To hear some people talk about what may happen on Wednesday, you could get the impression that something horrible is on the way.

Y2K. The May 21 Rapture. IPv6 Day.

Lucky for us all, IPv6 Day will probably have about as much of a cataclysmic effect as the other two. Here’s what you need to know about IPv6 Day, how you’ll be affected and why you shouldn’t panic.

What is IPv6? IPv6 stands for Internet Protocol version 6, a new way of issuing the identifying numbers given computers and other devices online.

Right now, we use IPv4, which can issue up to 4.2 billion devices on the Internet. With the world’s population on the rise, and more people using several devices each, that’s just not enough. In fact, the last IPv4 addresses have already been handed out.

IPv6 allows for a different system of assigning addresses and creates more options for unique addresses. Way more — 340,282,366,920,938,463,463,374,607,431,770,000,000, or 340 undecillion.

The two systems can coexist, but they essentially run parallel to each other and can’t communicate. So if one person is using IPv6 and the other is using IPv4, they won’t, for example, be able to chat.

So what and when is IPv6 Day? IPv6 Day is a 24-hour test drive of IPv6, when major companies try the new protocol. This takes place Wednesday, June 8.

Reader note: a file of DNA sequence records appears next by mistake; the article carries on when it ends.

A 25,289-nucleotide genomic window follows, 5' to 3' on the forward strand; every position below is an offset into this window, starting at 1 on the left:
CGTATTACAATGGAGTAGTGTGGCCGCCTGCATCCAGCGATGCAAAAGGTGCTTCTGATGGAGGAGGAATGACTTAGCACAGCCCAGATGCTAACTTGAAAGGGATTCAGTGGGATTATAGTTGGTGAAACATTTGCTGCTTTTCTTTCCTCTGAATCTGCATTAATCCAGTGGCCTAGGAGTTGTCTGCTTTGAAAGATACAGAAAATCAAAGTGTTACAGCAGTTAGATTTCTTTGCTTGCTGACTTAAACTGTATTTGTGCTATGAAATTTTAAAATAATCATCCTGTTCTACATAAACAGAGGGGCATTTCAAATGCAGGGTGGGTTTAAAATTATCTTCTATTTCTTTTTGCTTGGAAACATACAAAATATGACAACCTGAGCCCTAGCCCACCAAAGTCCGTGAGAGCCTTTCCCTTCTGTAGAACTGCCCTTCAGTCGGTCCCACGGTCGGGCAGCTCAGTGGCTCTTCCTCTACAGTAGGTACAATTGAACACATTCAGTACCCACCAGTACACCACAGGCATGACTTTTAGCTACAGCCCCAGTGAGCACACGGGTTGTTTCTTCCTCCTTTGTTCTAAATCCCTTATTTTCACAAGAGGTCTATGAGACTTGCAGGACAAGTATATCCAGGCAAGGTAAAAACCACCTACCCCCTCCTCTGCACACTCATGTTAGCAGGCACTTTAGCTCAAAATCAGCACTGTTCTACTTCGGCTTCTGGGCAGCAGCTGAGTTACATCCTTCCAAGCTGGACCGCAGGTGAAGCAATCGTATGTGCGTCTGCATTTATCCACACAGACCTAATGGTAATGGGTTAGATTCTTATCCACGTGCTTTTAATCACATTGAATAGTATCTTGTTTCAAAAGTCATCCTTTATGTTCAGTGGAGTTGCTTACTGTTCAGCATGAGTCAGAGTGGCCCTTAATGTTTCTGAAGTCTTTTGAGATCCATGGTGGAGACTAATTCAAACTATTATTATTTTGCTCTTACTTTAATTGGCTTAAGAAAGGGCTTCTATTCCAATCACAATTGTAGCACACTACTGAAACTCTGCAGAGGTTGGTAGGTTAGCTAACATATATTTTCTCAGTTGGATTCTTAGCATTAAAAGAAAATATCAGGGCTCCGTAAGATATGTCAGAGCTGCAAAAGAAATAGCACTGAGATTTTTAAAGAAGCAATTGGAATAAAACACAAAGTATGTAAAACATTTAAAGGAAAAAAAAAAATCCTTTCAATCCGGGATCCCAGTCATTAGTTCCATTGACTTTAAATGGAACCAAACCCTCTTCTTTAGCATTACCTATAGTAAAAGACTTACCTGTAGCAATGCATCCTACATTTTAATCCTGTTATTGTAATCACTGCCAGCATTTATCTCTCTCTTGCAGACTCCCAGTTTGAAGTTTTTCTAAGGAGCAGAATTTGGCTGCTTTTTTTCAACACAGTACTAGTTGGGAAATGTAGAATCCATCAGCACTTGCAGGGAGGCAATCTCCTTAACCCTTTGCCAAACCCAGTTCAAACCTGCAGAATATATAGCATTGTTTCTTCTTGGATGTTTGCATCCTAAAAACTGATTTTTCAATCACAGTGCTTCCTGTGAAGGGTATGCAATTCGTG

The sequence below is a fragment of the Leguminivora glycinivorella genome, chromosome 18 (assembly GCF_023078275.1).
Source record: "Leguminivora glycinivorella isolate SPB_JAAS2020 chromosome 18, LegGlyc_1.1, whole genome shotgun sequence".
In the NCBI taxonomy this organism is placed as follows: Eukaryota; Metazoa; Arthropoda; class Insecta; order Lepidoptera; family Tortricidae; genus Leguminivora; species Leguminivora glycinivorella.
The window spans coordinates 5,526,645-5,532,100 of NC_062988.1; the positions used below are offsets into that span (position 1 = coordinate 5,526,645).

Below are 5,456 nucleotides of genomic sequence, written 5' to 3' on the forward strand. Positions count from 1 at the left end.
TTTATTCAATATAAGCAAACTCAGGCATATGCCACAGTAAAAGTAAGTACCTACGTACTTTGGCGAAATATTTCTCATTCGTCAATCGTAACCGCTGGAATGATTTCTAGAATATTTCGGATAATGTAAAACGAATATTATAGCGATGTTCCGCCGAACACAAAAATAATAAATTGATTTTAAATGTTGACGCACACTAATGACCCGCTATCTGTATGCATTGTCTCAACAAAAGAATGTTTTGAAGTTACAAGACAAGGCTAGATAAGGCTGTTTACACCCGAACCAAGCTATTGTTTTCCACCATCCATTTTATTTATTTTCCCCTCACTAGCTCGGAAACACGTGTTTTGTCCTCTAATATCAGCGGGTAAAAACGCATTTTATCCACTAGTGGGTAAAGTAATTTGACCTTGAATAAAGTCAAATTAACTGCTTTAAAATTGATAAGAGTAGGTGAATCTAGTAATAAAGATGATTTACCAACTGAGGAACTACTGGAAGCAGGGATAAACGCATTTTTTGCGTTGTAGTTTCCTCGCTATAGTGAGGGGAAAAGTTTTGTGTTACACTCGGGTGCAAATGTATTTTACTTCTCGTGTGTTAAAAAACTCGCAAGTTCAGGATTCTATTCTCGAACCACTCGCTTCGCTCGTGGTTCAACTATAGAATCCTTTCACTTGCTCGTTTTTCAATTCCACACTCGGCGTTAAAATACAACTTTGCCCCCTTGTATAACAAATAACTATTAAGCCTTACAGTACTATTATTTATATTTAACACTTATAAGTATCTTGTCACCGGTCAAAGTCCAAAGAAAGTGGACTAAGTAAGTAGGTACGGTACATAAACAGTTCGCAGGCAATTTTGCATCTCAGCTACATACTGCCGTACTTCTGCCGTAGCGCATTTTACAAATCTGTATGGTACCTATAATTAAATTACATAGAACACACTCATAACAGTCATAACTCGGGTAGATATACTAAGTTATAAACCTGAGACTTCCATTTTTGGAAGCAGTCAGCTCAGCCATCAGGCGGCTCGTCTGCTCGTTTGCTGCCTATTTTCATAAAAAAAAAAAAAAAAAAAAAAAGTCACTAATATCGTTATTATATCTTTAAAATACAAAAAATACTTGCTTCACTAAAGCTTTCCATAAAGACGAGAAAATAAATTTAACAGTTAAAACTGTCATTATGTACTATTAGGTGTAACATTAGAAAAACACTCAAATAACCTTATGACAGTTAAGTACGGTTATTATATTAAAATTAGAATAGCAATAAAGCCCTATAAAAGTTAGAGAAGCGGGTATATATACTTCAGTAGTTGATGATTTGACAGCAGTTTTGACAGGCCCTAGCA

Who’s participating? Google, Facebook, Yahoo!, Akamai and Limelight Networks are major players in IPv6 Day in the United States, as are the State, Commerce and Veterans Affairs departments.

Why are they doing this? These companies are flipping the switch on IPv6 to encourage other Web sites to start prepping for the change before we exhaust all the IPv4 addresses.

Will it keep me from accessing my favorite sites? In theory, no. It shouldn’t be a problem. IPv6 will be running alongside IPv4, so the day will be a total success if nobody notices anything different.

What could go wrong? There’s a chance that your computer or other device will have problems accessing sites that are running both IPv6 and IPv4 at the same time.

There are also other potential problems resulting from errors with your settings. But fixes can be found for many of them at the American Registry for Internet Numbers’ wiki on the subject.

How can I test my computer? Head to this “eye test” to see whether your computer is able to access sites running both protocols within 10 seconds.

Related story:

IPv4 addresses running out. Don't panic.